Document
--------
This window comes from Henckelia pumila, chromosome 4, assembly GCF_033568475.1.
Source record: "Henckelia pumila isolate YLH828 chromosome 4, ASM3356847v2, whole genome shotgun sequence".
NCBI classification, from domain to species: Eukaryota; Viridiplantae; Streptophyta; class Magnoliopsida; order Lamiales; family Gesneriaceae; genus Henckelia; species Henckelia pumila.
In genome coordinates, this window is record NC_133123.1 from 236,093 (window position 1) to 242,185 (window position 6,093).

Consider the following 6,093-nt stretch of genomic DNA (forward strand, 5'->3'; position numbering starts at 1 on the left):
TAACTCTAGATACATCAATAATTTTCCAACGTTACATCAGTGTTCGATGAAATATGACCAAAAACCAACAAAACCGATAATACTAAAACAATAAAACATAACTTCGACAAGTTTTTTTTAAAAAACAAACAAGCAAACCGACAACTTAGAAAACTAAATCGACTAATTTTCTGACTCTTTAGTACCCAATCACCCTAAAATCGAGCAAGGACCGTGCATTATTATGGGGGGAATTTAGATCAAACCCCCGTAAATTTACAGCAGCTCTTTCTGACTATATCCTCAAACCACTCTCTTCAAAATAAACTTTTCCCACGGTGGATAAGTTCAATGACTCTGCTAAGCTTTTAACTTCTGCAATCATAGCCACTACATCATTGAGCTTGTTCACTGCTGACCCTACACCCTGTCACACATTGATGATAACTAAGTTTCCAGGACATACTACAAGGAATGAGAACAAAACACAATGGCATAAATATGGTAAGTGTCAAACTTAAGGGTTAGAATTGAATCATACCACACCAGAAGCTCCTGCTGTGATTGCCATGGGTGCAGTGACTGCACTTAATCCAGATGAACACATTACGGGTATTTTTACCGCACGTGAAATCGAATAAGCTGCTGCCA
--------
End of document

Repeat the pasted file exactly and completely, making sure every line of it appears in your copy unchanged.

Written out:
This window comes from Henckelia pumila, chromosome 4, assembly GCF_033568475.1.
Source record: "Henckelia pumila isolate YLH828 chromosome 4, ASM3356847v2, whole genome shotgun sequence".
NCBI classification, from domain to species: Eukaryota; Viridiplantae; Streptophyta; class Magnoliopsida; order Lamiales; family Gesneriaceae; genus Henckelia; species Henckelia pumila.
In genome coordinates, this window is record NC_133123.1 from 236,093 (window position 1) to 242,185 (window position 6,093).

Consider the following 6,093-nt stretch of genomic DNA (forward strand, 5'->3'; position numbering starts at 1 on the left):
TAACTCTAGATACATCAATAATTTTCCAACGTTACATCAGTGTTCGATGAAATATGACCAAAAACCAACAAAACCGATAATACTAAAACAATAAAACATAACTTCGACAAGTTTTTTTTAAAAAACAAACAAGCAAACCGACAACTTAGAAAACTAAATCGACTAATTTTCTGACTCTTTAGTACCCAATCACCCTAAAATCGAGCAAGGACCGTGCATTATTATGGGGGGAATTTAGATCAAACCCCCGTAAATTTACAGCAGCTCTTTCTGACTATATCCTCAAACCACTCTCTTCAAAATAAACTTTTCCCACGGTGGATAAGTTCAATGACTCTGCTAAGCTTTTAACTTCTGCAATCATAGCCACTACATCATTGAGCTTGTTCACTGCTGACCCTACACCCTGTCACACATTGATGATAACTAAGTTTCCAGGACATACTACAAGGAATGAGAACAAAACACAATGGCATAAATATGGTAAGTGTCAAACTTAAGGGTTAGAATTGAATCATACCACACCAGAAGCTCCTGCTGTGATTGCCATGGGTGCAGTGACTGCACTTAATCCAGATGAACACATTACGGGTATTTTTACCGCACGTGAAATCGAATAAGCTGCTGCCA